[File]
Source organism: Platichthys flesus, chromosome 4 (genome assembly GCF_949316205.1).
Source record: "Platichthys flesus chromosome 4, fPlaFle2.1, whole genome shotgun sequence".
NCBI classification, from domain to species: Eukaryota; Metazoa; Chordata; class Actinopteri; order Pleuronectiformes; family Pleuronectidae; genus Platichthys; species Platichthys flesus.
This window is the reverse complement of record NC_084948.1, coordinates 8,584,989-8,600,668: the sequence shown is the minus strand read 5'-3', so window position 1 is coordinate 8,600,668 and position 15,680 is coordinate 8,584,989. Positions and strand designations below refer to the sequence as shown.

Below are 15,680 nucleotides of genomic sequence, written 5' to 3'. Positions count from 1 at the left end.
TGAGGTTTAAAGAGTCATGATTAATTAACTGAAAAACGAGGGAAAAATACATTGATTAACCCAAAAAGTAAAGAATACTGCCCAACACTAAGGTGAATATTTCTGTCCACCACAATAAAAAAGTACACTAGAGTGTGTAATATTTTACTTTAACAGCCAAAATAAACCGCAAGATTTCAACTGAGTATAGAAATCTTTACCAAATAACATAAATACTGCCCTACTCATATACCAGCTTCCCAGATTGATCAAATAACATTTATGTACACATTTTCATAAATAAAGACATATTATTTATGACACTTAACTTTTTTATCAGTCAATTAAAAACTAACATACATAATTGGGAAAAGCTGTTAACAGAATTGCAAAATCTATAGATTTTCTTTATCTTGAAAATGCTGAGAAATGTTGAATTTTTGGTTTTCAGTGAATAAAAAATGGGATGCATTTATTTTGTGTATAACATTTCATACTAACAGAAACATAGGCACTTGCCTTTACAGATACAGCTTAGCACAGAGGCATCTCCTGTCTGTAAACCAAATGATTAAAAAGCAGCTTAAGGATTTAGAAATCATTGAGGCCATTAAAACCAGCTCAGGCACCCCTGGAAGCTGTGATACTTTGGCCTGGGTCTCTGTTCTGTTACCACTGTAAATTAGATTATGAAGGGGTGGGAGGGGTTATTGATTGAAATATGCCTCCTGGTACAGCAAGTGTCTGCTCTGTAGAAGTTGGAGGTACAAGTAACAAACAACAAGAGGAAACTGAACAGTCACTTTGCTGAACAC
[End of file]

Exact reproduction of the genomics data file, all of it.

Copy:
Source organism: Platichthys flesus, chromosome 4 (genome assembly GCF_949316205.1).
Source record: "Platichthys flesus chromosome 4, fPlaFle2.1, whole genome shotgun sequence".
NCBI classification, from domain to species: Eukaryota; Metazoa; Chordata; class Actinopteri; order Pleuronectiformes; family Pleuronectidae; genus Platichthys; species Platichthys flesus.
This window is the reverse complement of record NC_084948.1, coordinates 8,584,989-8,600,668: the sequence shown is the minus strand read 5'-3', so window position 1 is coordinate 8,600,668 and position 15,680 is coordinate 8,584,989. Positions and strand designations below refer to the sequence as shown.

Below are 15,680 nucleotides of genomic sequence, written 5' to 3'. Positions count from 1 at the left end.
TGAGGTTTAAAGAGTCATGATTAATTAACTGAAAAACGAGGGAAAAATACATTGATTAACCCAAAAAGTAAAGAATACTGCCCAACACTAAGGTGAATATTTCTGTCCACCACAATAAAAAAGTACACTAGAGTGTGTAATATTTTACTTTAACAGCCAAAATAAACCGCAAGATTTCAACTGAGTATAGAAATCTTTACCAAATAACATAAATACTGCCCTACTCATATACCAGCTTCCCAGATTGATCAAATAACATTTATGTACACATTTTCATAAATAAAGACATATTATTTATGACACTTAACTTTTTTATCAGTCAATTAAAAACTAACATACATAATTGGGAAAAGCTGTTAACAGAATTGCAAAATCTATAGATTTTCTTTATCTTGAAAATGCTGAGAAATGTTGAATTTTTGGTTTTCAGTGAATAAAAAATGGGATGCATTTATTTTGTGTATAACATTTCATACTAACAGAAACATAGGCACTTGCCTTTACAGATACAGCTTAGCACAGAGGCATCTCCTGTCTGTAAACCAAATGATTAAAAAGCAGCTTAAGGATTTAGAAATCATTGAGGCCATTAAAACCAGCTCAGGCACCCCTGGAAGCTGTGATACTTTGGCCTGGGTCTCTGTTCTGTTACCACTGTAAATTAGATTATGAAGGGGTGGGAGGGGTTATTGATTGAAATATGCCTCCTGGTACAGCAAGTGTCTGCTCTGTAGAAGTTGGAGGTACAAGTAACAAACAACAAGAGGAAACTGAACAGTCACTTTGCTGAACAC